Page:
Returning to the U.S. in March 1946, he served briefly in the Office of the Inspector General of the Navy. He then took command of the Marine Barracks at Puget Sound Naval Shipyard, Bremerton, Washington, where he performed additional duties as Distrist Marine Corps Officer of 13th Naval District.
From there was ordered to Marine Corps Headquarters, Washington, D.C., where be became Legal Aide and Legislative Counsel to Commandant of the Marine Corps in February 1948.
He was promoted to the rank of Major General in October 1951 and became Director of Plans and Policies at Headquarters that December. After that served as Deputy Chief of Staff and as a member of Naval Dept Task Force in the Office of the Assistant Secretary of Defense for Manpower and Personnel.
He was named Special Advisory Assistant to Commandant of the Marine Corps in July 1954, and served in that capacity until the time of his retirement, when was promoted to his present rank.
In addition to the Navy Cross, the Legion of Merit with Combat "V" and Gold Star in lieu of a second and Special Letter of Commendation from the Secretary or the Navy, he holds the Presidential Unit Citation Ribbon with two Bronze Stars; the Good Conduct Medal; World War I Victory Medal; Yangtze Service Medal; Expeditionary Medal (China); Second Nicaraguan Campaign Medal; American Defense Svce Medal; American Campaign Medal; Asiatic-Pacific Campaign Medal with 4 Bronze Stars; World War II Victory Medal; U.S. Navy Occupation Service Medal with Asia Clasp; National Defense Service Medal and Nicaraguan Medal of Merit and Diploma (Nicaraguan Award).
He is married to former Katherine Elizabeth Miller of Kalispell, Montana. Parents were the late Charles F. and Louisa Wensinger of Fremont, Ohio. Died July 10, 1972 at Virginia Hospital, Washington, D.C.
He is survived by wife, Katherine Miller Wensinger of 4000 Massachusetts Avenue, N.W., Washington, D. C.
He was buried in Section 5 of Arlington Natonal
Lieutenant General Walter W. Wensinger, USMC
For extraordinary heroism as Commanding Officer of the Twenty-Third Marines, Fourth Marine Division, in action against enemy Japanese forces on Iwo Jima, Volcano Islands, from 19 February to 16 March 1945.
Occupying an exposed position under heavy fire from land artillery and coastal defense guns, Colonel Wensinger personally directed the landing attack of his Regimental Combat Team over a beach strongly defended by a fiercely resisting enemy. Observing that his landing elements were suffering heavy casualties that the tanks and other mechanized equipment were unable to assist in the advance, he ordered the movement of his Command Post to the immediate vicinity of the front lines.
Landing amidst intense fire from mortars, artillery
and automatic weapons to discover that the beach and evacuation facilities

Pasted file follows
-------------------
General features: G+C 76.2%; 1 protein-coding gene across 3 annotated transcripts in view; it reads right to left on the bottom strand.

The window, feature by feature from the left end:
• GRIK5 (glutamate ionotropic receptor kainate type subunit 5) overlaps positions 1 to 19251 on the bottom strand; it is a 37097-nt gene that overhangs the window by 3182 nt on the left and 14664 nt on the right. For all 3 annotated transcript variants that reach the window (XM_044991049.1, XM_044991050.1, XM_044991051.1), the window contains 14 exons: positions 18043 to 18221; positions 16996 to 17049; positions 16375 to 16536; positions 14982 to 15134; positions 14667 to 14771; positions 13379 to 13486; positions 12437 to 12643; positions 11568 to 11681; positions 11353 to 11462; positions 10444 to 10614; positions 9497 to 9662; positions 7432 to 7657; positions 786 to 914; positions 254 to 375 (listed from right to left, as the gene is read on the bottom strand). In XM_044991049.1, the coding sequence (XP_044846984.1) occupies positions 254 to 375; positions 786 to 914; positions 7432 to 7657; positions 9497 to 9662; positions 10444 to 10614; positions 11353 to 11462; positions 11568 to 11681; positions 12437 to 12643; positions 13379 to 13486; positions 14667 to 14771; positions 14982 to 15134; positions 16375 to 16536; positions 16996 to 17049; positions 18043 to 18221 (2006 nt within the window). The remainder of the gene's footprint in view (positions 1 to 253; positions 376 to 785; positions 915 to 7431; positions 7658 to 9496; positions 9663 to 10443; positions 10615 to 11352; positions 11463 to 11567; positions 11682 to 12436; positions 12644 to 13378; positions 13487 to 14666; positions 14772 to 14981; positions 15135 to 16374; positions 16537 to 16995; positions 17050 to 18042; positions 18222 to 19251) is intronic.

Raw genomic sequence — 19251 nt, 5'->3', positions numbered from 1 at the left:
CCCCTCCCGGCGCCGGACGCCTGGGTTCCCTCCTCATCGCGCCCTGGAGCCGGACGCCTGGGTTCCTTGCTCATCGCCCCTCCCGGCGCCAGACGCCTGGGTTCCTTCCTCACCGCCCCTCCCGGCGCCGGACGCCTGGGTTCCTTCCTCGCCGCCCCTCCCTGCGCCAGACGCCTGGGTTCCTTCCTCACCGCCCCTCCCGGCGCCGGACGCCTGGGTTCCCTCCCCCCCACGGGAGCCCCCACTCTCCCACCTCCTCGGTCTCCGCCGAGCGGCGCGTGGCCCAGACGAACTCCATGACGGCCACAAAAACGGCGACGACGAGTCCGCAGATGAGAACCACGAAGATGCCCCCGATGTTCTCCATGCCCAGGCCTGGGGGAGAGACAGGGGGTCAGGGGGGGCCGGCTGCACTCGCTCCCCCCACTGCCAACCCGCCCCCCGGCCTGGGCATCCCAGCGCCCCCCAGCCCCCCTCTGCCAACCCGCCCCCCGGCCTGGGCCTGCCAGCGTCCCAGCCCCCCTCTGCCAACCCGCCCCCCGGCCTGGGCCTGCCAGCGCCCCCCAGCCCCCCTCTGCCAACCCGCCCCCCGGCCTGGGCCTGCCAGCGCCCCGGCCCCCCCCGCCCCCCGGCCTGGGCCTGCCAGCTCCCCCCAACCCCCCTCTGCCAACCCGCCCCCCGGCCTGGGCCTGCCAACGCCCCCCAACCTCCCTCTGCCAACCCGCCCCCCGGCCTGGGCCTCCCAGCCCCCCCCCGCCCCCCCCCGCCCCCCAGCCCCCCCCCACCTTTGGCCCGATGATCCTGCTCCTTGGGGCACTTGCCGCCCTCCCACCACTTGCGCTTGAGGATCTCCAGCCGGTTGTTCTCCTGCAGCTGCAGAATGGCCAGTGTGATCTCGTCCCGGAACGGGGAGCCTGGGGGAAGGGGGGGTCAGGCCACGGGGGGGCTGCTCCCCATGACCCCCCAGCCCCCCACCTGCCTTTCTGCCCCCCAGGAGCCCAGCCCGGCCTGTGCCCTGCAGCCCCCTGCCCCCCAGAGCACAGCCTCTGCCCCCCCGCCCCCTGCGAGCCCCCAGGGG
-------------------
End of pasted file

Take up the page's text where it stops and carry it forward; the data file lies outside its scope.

were completely disrupted and inoperative, Colonel Wensinger quickly provided
improvised means for the removal of the wounded and for the essential supply
of his units ashore and, upon arriving at the advanced locations of his
Command Post aggressively maneuvered the units under his command in effecting
the rapid seizure of the assigned objectives. Courageously continuing
the attack the following day, he remained in the forward area throughout
the day and contributed materially to the successful completion of this
vital operation. Colonel Wensinger's superb leadership, gallant fighting
spirit and tactical skill were in keeping with the highest traditions of
the United States Naval Service.
WASHINGTON, July 13, 1972 – Lieutenant General Walter W. Wensinger, USMC, retired, who served with distinction in the Pacific in World War II, died Monday in the Veterans Administration Hospital. He was 77 years old and lived here.
General Wensinger’s service in the Pacific brought him the Legion of Merit for his action as Assistant Chief of Staff of the Fourth Marine Division at Roi Namur in the Marshall Islands; with a Gold Star for like service at Saipan and Tinian; and the Navy Cross as Commander of the 23rd Marines at Iwo Jima.
Born in Defiance, Ohio, he graduated from the University of Michigan in 1917, when he entered the Marine Corps. He was assigned to Quantico and was commissioned in 1918.
After World War II, General Wensinger represented the Fifth Amphibious Corps and the Sixth Army in dealing with Japanese in Southern Japan. He retired in 1956.
His widow, Katherine, survives.
WENSINGER, WALTER WILLIAM
VETERAN SERVICE DATES: Unknown
DATE OF BIRTH: 09/04/1894
DATE OF DEATH: 07/10/1972
DATE OF INTERMENT: 07/12/1972
BURIED AT: SECTION 3 SITE 119
ARLINGTON NATIONAL CEMETERY
Posted: 26 January 2002 Updated: 9 May 2004 Updated: 21 September 2004 Updated: 28 January 2006 Updated: 25 December 2007